The Value Of Scales

Musicians in all walks of life seem to give far too much, or far too little time and attention to the playing of musical scales. Scales are NOT music,but a means for making music. They are predictable, orderly, and sequential, but do not contain the life force found in a strong melodic statement. Playing scales helps an instrumentalist gain facility and become familiar with his or her instrument and, the tonal "territory" of the key they happen to be in at that moment.

For example, think about this harmonic pattern: C E7 A7 D7 With a thorough knowledge of the scales that relate to these four chords, you could not only play a melody and some relevant variations but also move freely through the form and come to understand what the progression itself is all about; instead of "fishing" for random notes that might fit without clashing against the sound quality of each underlying harmony. While a deep familiarity with scales is desirable and commendable, it is still nothing more than a preparation for making music, and falls short of good melodic and rhythmic inventiveness. To use an analogy, each musical note is like a letter of the alphabet. A scale is like a group of letters arranged alphabetically, and a brief melodic string of perhaps one or two measures is like a word of phrase. A melodic statement of perhaps four or eight measures is like a sentence, therefore an entire song of perhaps 32 measures is like a paragraph. An arrangement of the song with a introduction, interlude(s).

and coda is like a short story or article. A full production of this song in which the length of performance is increases, with perhaps singing and/or dancing segments with a vocal chorus or elaborate choreography, is similar to a book that tells the whole story. A symphony based on the thematic material is like a large carefully thought of literary work.

The purpose of this analogy is to show the true position scales occupy in this hierarchy of musical values - they are purely and simply - our tonal alphabet. Overall, the use of scales in improvisation does not contribute much of musical value - except as an effect or coloration that may be desired at a particular moment. There is neither spontaneity nor creativity in playing a scale while improvising; there is no musical statement in a scale. Since it is a predetermined succession of sequentially-arranged tones it is, in a sense, no different than a "lick", or a 'run", or an arpeggio, or any musical fragment or device built upon a formula. A scale is preset, void of the living, emotional, and dynamic elements which are produced through spontaneity, creativity,imagination, and instanteous experimentation. A scale is a musical treadmill - it keeps moving, but it does not necessarily go anywhere - a kind of music spackle that can be used to fill up the cracks in a composition or improvisation.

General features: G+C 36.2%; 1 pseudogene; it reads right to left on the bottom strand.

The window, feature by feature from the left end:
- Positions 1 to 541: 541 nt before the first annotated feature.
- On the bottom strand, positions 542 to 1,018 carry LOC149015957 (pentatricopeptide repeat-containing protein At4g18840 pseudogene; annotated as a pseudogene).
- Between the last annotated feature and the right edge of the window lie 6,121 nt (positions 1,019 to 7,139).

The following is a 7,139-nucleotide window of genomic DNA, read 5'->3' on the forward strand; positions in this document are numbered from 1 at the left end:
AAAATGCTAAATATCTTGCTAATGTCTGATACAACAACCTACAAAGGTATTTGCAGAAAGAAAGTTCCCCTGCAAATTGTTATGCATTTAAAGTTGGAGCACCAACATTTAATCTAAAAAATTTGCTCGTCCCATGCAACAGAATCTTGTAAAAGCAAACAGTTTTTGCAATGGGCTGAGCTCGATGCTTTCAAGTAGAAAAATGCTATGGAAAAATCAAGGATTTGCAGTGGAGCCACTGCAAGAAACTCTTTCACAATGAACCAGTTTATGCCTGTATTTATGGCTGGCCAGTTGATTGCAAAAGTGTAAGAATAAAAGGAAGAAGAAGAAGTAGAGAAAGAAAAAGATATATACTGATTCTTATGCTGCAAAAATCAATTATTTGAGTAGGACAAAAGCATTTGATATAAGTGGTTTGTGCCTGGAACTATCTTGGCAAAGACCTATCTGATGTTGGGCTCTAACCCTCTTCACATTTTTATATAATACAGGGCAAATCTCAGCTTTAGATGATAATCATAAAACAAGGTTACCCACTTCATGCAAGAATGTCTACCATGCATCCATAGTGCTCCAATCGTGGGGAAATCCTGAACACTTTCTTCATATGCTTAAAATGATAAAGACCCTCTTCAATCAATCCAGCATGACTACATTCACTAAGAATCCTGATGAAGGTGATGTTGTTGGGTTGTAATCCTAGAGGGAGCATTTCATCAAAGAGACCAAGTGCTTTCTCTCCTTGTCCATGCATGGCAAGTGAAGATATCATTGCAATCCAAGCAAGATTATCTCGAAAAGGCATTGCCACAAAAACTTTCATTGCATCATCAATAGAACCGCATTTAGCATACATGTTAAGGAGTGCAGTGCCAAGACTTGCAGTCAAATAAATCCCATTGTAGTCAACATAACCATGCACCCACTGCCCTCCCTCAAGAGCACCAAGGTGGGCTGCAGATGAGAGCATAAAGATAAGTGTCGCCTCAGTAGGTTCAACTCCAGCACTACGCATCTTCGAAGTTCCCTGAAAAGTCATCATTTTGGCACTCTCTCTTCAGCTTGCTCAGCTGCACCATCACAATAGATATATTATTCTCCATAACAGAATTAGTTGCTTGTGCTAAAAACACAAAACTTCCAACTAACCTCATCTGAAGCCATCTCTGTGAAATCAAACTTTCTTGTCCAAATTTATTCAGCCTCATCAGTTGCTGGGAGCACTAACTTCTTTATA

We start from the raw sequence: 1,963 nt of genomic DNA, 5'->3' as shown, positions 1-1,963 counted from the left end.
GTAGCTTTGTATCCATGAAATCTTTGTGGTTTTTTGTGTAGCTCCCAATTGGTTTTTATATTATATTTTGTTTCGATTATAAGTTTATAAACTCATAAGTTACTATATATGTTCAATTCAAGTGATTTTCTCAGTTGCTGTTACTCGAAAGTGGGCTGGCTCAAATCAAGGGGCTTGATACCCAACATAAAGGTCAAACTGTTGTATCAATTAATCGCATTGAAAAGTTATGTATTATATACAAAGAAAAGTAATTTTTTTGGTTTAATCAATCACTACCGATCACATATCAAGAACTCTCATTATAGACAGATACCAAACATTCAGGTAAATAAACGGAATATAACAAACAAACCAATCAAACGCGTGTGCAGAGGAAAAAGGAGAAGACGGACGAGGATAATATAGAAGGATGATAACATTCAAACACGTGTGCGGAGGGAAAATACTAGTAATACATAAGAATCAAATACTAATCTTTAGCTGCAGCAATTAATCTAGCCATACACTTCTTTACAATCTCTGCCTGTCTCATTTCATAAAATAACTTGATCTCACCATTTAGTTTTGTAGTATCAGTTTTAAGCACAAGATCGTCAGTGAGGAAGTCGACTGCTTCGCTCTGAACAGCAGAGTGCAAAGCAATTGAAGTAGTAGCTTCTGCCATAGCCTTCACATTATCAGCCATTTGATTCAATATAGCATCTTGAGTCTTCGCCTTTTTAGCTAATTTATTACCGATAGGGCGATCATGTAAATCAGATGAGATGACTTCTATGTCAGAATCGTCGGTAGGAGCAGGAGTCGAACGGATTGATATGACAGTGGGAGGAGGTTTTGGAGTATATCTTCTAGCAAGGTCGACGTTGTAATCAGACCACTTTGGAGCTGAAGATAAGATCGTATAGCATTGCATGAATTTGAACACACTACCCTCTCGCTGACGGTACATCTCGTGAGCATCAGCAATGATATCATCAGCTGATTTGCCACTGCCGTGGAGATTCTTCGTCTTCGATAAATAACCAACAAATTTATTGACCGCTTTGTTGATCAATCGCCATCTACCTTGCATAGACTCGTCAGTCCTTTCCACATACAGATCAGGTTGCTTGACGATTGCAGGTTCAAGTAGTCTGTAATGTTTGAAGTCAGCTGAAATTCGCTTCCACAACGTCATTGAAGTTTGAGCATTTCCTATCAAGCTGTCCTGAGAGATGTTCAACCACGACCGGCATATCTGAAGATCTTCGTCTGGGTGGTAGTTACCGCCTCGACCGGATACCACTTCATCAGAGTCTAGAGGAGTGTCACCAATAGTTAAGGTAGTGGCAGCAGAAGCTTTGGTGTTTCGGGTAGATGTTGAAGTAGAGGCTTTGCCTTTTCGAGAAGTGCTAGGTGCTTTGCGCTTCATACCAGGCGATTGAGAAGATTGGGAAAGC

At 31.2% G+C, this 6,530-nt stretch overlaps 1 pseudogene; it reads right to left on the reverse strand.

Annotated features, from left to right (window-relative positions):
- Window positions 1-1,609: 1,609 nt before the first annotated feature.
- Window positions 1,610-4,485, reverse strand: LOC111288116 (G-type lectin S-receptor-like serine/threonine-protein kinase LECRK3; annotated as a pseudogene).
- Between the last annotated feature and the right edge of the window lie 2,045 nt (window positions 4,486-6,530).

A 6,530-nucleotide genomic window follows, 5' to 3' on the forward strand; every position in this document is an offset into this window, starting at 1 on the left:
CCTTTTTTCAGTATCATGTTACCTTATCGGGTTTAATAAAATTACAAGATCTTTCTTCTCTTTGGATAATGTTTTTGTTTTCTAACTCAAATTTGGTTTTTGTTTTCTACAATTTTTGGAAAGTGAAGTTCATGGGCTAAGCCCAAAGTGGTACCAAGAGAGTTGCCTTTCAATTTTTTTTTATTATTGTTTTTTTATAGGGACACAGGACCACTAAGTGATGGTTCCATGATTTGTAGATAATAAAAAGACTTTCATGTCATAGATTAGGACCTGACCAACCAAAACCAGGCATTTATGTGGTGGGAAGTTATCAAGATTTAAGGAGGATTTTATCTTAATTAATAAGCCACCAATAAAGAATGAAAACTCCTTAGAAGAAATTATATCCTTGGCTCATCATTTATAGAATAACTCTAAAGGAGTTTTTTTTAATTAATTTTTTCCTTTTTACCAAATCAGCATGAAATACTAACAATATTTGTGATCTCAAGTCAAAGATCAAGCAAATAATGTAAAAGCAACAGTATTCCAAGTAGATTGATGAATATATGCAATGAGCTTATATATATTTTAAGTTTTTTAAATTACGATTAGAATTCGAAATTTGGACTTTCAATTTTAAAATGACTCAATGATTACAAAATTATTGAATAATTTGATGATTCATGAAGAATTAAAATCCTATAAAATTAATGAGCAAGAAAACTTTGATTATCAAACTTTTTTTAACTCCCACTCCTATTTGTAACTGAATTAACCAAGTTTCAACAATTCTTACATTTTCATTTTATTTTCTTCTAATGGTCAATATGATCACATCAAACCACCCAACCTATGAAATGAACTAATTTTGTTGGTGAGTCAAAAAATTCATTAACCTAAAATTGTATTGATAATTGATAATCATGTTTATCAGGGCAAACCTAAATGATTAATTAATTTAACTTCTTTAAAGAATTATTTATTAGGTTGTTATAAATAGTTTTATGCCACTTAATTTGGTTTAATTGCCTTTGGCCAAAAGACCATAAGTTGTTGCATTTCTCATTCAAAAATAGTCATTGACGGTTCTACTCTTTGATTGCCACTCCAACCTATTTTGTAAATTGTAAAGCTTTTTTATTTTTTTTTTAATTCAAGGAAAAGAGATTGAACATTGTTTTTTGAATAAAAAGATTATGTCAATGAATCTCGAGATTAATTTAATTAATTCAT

Reducing a song down to its harmonic content and then further reducing it down to a set of scales based on that harmonic structure, can be a starting point for elementary improvisation - but it can never be the whole journey. Void of the rhythmic, melodic, and harmonic textures inherent in the thematic material, all songs become a series of scales. It is like looking at a person and seeing a numerical equation instead of a human force simultaneously possessing personality, intelligence, character, and ability. How depersonalized can you get? Scales are, in a way, musically depersonalized textures, lacking the elements that can bring the full musical picture into focus. In conclusion, of course, it i of great benefit for every musician to know the theory behind building scales and know how to play them on their instrument.

These two capabilities will help the guitarist improve their physical technique on the instrument and increase familiarity with the entire musical area surrounding each tonal center. But remember, playing scales is a preparation for making music; it cannot be the final product. In improvising the decision to play a scale or to draw something from it must be spontaneous, but without proper understanding of their true role in the improvisers's work kit that much sought after spontaneity will be the first thing to go out the window.

Playing scales is like a boxer punching a bag, skipping rope. and sparring with a partner. Making music - employing scales as the underlying alphabet to generate a limitless supply of melodic ideas - is like the main event of a boxing exhibition.

Mike Hayes is a guitar teacher, author, performing musician and session guitarist with over 30 years of professional experience. Find out more about how to learn guitar fast with his popular free ecourse, available at: =>

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